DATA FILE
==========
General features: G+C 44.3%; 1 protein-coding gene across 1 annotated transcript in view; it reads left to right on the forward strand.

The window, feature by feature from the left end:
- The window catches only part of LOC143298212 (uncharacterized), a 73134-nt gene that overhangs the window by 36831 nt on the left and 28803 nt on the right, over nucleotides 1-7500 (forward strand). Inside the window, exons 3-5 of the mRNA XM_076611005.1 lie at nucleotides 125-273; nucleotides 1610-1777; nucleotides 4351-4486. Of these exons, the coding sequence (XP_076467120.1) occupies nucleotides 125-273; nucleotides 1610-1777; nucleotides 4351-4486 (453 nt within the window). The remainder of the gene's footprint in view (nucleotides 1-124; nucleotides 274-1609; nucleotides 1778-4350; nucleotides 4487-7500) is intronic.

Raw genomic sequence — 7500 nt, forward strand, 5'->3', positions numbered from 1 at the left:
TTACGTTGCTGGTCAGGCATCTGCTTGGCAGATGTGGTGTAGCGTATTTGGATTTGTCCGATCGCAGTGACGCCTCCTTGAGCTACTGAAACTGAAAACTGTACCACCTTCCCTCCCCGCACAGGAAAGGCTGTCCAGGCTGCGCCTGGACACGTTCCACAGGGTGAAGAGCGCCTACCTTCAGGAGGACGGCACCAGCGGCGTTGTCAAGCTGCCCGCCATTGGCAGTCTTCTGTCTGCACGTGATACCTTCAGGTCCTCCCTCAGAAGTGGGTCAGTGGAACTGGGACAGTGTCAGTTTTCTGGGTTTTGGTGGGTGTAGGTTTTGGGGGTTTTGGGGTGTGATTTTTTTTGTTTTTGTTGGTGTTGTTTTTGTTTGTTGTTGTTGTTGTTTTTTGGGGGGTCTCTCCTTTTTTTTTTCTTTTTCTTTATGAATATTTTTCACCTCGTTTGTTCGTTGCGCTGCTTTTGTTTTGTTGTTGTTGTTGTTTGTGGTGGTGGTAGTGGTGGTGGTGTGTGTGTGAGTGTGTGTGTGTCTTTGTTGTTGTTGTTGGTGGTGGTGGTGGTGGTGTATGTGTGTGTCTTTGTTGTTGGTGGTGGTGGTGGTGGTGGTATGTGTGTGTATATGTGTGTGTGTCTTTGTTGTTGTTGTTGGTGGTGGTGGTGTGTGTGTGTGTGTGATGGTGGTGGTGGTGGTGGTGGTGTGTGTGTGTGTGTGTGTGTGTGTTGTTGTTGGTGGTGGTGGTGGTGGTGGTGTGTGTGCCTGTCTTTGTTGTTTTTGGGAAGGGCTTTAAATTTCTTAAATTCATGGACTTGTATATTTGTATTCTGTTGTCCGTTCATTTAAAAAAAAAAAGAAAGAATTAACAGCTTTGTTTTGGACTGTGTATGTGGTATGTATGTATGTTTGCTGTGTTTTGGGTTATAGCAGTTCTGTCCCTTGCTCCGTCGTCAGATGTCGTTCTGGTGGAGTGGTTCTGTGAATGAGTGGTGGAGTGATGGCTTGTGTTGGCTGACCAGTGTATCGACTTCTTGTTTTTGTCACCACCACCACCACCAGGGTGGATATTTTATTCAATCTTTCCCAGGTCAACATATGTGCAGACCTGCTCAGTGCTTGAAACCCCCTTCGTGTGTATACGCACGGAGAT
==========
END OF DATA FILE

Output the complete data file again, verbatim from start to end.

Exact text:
General features: G+C 44.3%; 1 protein-coding gene across 1 annotated transcript in view; it reads left to right on the forward strand.

The window, feature by feature from the left end:
- The window catches only part of LOC143298212 (uncharacterized), a 73134-nt gene that overhangs the window by 36831 nt on the left and 28803 nt on the right, over nucleotides 1-7500 (forward strand). Inside the window, exons 3-5 of the mRNA XM_076611005.1 lie at nucleotides 125-273; nucleotides 1610-1777; nucleotides 4351-4486. Of these exons, the coding sequence (XP_076467120.1) occupies nucleotides 125-273; nucleotides 1610-1777; nucleotides 4351-4486 (453 nt within the window). The remainder of the gene's footprint in view (nucleotides 1-124; nucleotides 274-1609; nucleotides 1778-4350; nucleotides 4487-7500) is intronic.

Raw genomic sequence — 7500 nt, forward strand, 5'->3', positions numbered from 1 at the left:
TTACGTTGCTGGTCAGGCATCTGCTTGGCAGATGTGGTGTAGCGTATTTGGATTTGTCCGATCGCAGTGACGCCTCCTTGAGCTACTGAAACTGAAAACTGTACCACCTTCCCTCCCCGCACAGGAAAGGCTGTCCAGGCTGCGCCTGGACACGTTCCACAGGGTGAAGAGCGCCTACCTTCAGGAGGACGGCACCAGCGGCGTTGTCAAGCTGCCCGCCATTGGCAGTCTTCTGTCTGCACGTGATACCTTCAGGTCCTCCCTCAGAAGTGGGTCAGTGGAACTGGGACAGTGTCAGTTTTCTGGGTTTTGGTGGGTGTAGGTTTTGGGGGTTTTGGGGTGTGATTTTTTTTGTTTTTGTTGGTGTTGTTTTTGTTTGTTGTTGTTGTTGTTTTTTGGGGGGTCTCTCCTTTTTTTTTTCTTTTTCTTTATGAATATTTTTCACCTCGTTTGTTCGTTGCGCTGCTTTTGTTTTGTTGTTGTTGTTGTTTGTGGTGGTGGTAGTGGTGGTGGTGTGTGTGTGAGTGTGTGTGTGTCTTTGTTGTTGTTGTTGGTGGTGGTGGTGGTGGTGTATGTGTGTGTCTTTGTTGTTGGTGGTGGTGGTGGTGGTGGTATGTGTGTGTATATGTGTGTGTGTCTTTGTTGTTGTTGTTGGTGGTGGTGGTGTGTGTGTGTGTGTGATGGTGGTGGTGGTGGTGGTGGTGTGTGTGTGTGTGTGTGTGTGTGTTGTTGTTGGTGGTGGTGGTGGTGGTGGTGTGTGTGCCTGTCTTTGTTGTTTTTGGGAAGGGCTTTAAATTTCTTAAATTCATGGACTTGTATATTTGTATTCTGTTGTCCGTTCATTTAAAAAAAAAAAGAAAGAATTAACAGCTTTGTTTTGGACTGTGTATGTGGTATGTATGTATGTTTGCTGTGTTTTGGGTTATAGCAGTTCTGTCCCTTGCTCCGTCGTCAGATGTCGTTCTGGTGGAGTGGTTCTGTGAATGAGTGGTGGAGTGATGGCTTGTGTTGGCTGACCAGTGTATCGACTTCTTGTTTTTGTCACCACCACCACCACCAGGGTGGATATTTTATTCAATCTTTCCCAGGTCAACATATGTGCAGACCTGCTCAGTGCTTGAAACCCCCTTCGTGTGTATACGCACGGAGAT